Analogous to Netflix, what if users could queue up books that they would like to read and have a revolving shelf. For certain users who have a long wish-list this would be an ideal experience as it gives them access to an interesting read at all times. The subscription also guarantees a revenue stream. Given the high variation in book prices, subscription might not always make sense. Rental models, especially for products such as textbooks, could be another way to provide convenience to users. On a parenthetical note, I understand that based on the feedback from recent tests in the education market, such as the Kindle push at the University of Virgina’s Darden Business School, the textbook scenario for the Kindle still needs development. However, I believe that there is a class of textbooks such as textbooks for the liberal arts, where some of the pain points that were relevant in the business school use case are not as relevant.

Direct publication
The Kindle platform has the ability to also function as a publication platform. Disintermediating publishing houses by becoming a digital publisher could be a great way for Amazon to create value for its users and offer rich experiences which were previously difficult to deliver because of restrictions from the publisher.

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Increasing reader efficiency
Users are always looking for ways to consume more content. In the equation Distance = Speed X Time, distance covered is dependent upon speed and time. Similarly, amount of content consumed can be measured in terms of total number of words read, which in turn is a function of reading speed and time spent reading. Therefore, reading efficiency can be increased through: • Text summarization • Speed reading tools, and • Finding ways to squeeze in more reading time

Text summarization
Considerable research has been done in the field of automated text summarization and since the Kindle presents text in an electronic format, it is conceivable for the text to be condensed prior to being presented to the user. This can be useful in situations whereby the user needs to finish consuming a large amount of content in a limited period of time. For instance, a user could be on a two hour flight and have to finish going through a 400 page non-fiction book. In such a scenario, if the Kindle could condense the text to fit into the limited time-frame, that would significantly enhance the value of the Kindle platform. This would work as follows. The back end would be aware of the users reading speed from past performance, and even if that is not the case, the on-board processor can determine that by measuring how much time it takes for the reader to flip pages. The reading speed and the amount of time left, can be taken into account to evaluate degree of compression which needs to be put into place. Sentences which have a critical mass of highlights could potentially be left uncompressed, while the remaining text could be compressed. An early example of this technology in action was NewsInEssence (http://www.newsinessence.com/) by Prof. Dragomir Radev which summarized news articles for rapid reading.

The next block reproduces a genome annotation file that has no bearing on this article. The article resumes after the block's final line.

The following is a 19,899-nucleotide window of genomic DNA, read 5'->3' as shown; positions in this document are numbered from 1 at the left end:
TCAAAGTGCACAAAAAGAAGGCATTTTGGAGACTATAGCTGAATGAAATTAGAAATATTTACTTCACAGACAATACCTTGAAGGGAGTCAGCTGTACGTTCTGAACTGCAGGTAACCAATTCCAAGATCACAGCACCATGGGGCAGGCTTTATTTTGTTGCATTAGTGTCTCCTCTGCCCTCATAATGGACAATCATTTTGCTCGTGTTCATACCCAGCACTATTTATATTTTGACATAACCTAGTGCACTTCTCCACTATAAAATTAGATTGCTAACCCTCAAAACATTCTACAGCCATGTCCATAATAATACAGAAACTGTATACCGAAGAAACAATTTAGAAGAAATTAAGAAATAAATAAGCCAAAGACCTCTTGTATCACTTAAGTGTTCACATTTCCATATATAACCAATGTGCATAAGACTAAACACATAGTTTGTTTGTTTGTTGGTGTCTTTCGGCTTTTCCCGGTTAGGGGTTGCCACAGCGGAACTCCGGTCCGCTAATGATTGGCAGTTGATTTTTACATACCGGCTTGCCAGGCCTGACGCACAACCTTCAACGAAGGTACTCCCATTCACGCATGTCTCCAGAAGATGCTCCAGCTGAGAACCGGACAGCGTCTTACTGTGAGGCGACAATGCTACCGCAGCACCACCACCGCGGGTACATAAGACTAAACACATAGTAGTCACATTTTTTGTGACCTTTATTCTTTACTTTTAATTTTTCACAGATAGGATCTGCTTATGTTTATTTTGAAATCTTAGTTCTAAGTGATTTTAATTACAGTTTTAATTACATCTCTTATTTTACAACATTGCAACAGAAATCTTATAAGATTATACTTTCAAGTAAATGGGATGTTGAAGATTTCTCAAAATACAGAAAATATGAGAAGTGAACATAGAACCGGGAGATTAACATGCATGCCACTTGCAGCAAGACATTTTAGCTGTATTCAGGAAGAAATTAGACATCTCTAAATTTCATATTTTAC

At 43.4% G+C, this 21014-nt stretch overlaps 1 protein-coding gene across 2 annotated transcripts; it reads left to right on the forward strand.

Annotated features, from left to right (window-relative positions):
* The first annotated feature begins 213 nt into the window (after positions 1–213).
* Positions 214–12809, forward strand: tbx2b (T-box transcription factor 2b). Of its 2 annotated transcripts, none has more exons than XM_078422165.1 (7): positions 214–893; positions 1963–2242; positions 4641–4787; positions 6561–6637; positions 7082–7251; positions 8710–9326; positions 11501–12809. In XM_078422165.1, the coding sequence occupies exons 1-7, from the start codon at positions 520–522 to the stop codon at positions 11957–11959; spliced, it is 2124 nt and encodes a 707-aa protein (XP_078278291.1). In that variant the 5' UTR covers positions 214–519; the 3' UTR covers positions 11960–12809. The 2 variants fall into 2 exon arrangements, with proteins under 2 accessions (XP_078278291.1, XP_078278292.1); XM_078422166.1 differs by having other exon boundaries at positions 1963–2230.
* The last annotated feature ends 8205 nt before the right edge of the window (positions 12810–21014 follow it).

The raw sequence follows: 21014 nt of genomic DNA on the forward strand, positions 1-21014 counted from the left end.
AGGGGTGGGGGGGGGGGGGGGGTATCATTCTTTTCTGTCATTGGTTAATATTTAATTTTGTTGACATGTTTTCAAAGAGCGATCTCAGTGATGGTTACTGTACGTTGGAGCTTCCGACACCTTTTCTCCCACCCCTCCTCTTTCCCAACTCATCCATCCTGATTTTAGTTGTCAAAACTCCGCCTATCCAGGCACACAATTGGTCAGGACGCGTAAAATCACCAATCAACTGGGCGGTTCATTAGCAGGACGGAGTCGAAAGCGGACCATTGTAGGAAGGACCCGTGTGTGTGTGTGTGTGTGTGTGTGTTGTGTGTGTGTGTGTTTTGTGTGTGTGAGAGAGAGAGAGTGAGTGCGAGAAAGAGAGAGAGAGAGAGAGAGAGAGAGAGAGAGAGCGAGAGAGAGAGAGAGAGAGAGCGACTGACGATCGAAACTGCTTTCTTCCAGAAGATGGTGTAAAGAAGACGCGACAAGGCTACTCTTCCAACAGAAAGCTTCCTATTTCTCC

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Screenshot from GreatSummary

There are also other services such as GreatSummary (http://www.greatsummary.com) which offer content summarization.

Speed-reading tools